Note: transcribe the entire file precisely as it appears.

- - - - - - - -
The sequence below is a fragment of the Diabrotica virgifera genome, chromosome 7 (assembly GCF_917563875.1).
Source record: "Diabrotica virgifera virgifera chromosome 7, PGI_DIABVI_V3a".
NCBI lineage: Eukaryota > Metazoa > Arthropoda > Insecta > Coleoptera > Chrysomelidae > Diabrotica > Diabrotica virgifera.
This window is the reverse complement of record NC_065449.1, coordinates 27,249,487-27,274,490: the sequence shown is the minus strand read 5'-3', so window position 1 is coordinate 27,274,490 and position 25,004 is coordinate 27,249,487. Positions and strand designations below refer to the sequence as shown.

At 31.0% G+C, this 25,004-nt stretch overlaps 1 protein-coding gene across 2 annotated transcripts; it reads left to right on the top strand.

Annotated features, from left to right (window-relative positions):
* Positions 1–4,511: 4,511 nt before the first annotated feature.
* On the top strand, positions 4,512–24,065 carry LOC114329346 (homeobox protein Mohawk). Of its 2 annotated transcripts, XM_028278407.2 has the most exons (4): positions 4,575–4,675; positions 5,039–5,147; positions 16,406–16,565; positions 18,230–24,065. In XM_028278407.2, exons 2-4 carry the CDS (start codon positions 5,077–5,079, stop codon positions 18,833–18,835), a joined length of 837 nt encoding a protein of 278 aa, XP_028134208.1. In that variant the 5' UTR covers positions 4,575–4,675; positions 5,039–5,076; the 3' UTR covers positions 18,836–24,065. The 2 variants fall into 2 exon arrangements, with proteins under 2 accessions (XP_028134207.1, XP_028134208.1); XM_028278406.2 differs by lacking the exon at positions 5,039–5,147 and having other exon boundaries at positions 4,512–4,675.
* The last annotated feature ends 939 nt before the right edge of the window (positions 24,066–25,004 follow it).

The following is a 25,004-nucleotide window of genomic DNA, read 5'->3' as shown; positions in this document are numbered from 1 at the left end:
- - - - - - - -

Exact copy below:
The sequence below is a fragment of the Diabrotica virgifera genome, chromosome 7 (assembly GCF_917563875.1).
Source record: "Diabrotica virgifera virgifera chromosome 7, PGI_DIABVI_V3a".
NCBI lineage: Eukaryota > Metazoa > Arthropoda > Insecta > Coleoptera > Chrysomelidae > Diabrotica > Diabrotica virgifera.
This window is the reverse complement of record NC_065449.1, coordinates 27,249,487-27,274,490: the sequence shown is the minus strand read 5'-3', so window position 1 is coordinate 27,274,490 and position 25,004 is coordinate 27,249,487. Positions and strand designations below refer to the sequence as shown.

At 31.0% G+C, this 25,004-nt stretch overlaps 1 protein-coding gene across 2 annotated transcripts; it reads left to right on the top strand.

Annotated features, from left to right (window-relative positions):
* Positions 1–4,511: 4,511 nt before the first annotated feature.
* On the top strand, positions 4,512–24,065 carry LOC114329346 (homeobox protein Mohawk). Of its 2 annotated transcripts, XM_028278407.2 has the most exons (4): positions 4,575–4,675; positions 5,039–5,147; positions 16,406–16,565; positions 18,230–24,065. In XM_028278407.2, exons 2-4 carry the CDS (start codon positions 5,077–5,079, stop codon positions 18,833–18,835), a joined length of 837 nt encoding a protein of 278 aa, XP_028134208.1. In that variant the 5' UTR covers positions 4,575–4,675; positions 5,039–5,076; the 3' UTR covers positions 18,836–24,065. The 2 variants fall into 2 exon arrangements, with proteins under 2 accessions (XP_028134207.1, XP_028134208.1); XM_028278406.2 differs by lacking the exon at positions 5,039–5,147 and having other exon boundaries at positions 4,512–4,675.
* The last annotated feature ends 939 nt before the right edge of the window (positions 24,066–25,004 follow it).

The following is a 25,004-nucleotide window of genomic DNA, read 5'->3' as shown; positions in this document are numbered from 1 at the left end: